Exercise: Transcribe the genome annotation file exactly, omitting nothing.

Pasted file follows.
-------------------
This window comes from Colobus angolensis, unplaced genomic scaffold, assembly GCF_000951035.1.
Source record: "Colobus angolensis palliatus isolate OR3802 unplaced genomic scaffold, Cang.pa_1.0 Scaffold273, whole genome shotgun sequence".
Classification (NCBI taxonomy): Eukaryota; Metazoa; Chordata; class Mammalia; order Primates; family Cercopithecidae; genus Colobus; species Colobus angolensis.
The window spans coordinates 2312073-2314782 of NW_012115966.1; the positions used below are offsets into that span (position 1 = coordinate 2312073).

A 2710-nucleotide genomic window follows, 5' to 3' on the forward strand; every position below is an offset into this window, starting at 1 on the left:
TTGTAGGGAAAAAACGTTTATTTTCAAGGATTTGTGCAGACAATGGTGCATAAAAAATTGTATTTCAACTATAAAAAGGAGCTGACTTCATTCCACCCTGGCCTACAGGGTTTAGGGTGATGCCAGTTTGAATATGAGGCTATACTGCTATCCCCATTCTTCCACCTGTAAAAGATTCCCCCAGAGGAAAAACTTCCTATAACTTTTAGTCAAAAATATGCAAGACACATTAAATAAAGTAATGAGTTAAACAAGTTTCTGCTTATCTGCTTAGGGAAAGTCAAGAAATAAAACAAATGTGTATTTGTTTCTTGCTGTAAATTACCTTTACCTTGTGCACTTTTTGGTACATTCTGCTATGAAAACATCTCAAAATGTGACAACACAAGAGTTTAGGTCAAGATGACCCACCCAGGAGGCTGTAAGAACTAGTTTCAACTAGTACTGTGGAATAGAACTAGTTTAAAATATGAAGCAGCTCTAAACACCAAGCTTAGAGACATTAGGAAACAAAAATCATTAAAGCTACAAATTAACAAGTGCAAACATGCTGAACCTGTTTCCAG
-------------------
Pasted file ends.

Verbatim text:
This window comes from Colobus angolensis, unplaced genomic scaffold, assembly GCF_000951035.1.
Source record: "Colobus angolensis palliatus isolate OR3802 unplaced genomic scaffold, Cang.pa_1.0 Scaffold273, whole genome shotgun sequence".
Classification (NCBI taxonomy): Eukaryota; Metazoa; Chordata; class Mammalia; order Primates; family Cercopithecidae; genus Colobus; species Colobus angolensis.
The window spans coordinates 2312073-2314782 of NW_012115966.1; the positions used below are offsets into that span (position 1 = coordinate 2312073).

A 2710-nucleotide genomic window follows, 5' to 3' on the forward strand; every position below is an offset into this window, starting at 1 on the left:
TTGTAGGGAAAAAACGTTTATTTTCAAGGATTTGTGCAGACAATGGTGCATAAAAAATTGTATTTCAACTATAAAAAGGAGCTGACTTCATTCCACCCTGGCCTACAGGGTTTAGGGTGATGCCAGTTTGAATATGAGGCTATACTGCTATCCCCATTCTTCCACCTGTAAAAGATTCCCCCAGAGGAAAAACTTCCTATAACTTTTAGTCAAAAATATGCAAGACACATTAAATAAAGTAATGAGTTAAACAAGTTTCTGCTTATCTGCTTAGGGAAAGTCAAGAAATAAAACAAATGTGTATTTGTTTCTTGCTGTAAATTACCTTTACCTTGTGCACTTTTTGGTACATTCTGCTATGAAAACATCTCAAAATGTGACAACACAAGAGTTTAGGTCAAGATGACCCACCCAGGAGGCTGTAAGAACTAGTTTCAACTAGTACTGTGGAATAGAACTAGTTTAAAATATGAAGCAGCTCTAAACACCAAGCTTAGAGACATTAGGAAACAAAAATCATTAAAGCTACAAATTAACAAGTGCAAACATGCTGAACCTGTTTCCAG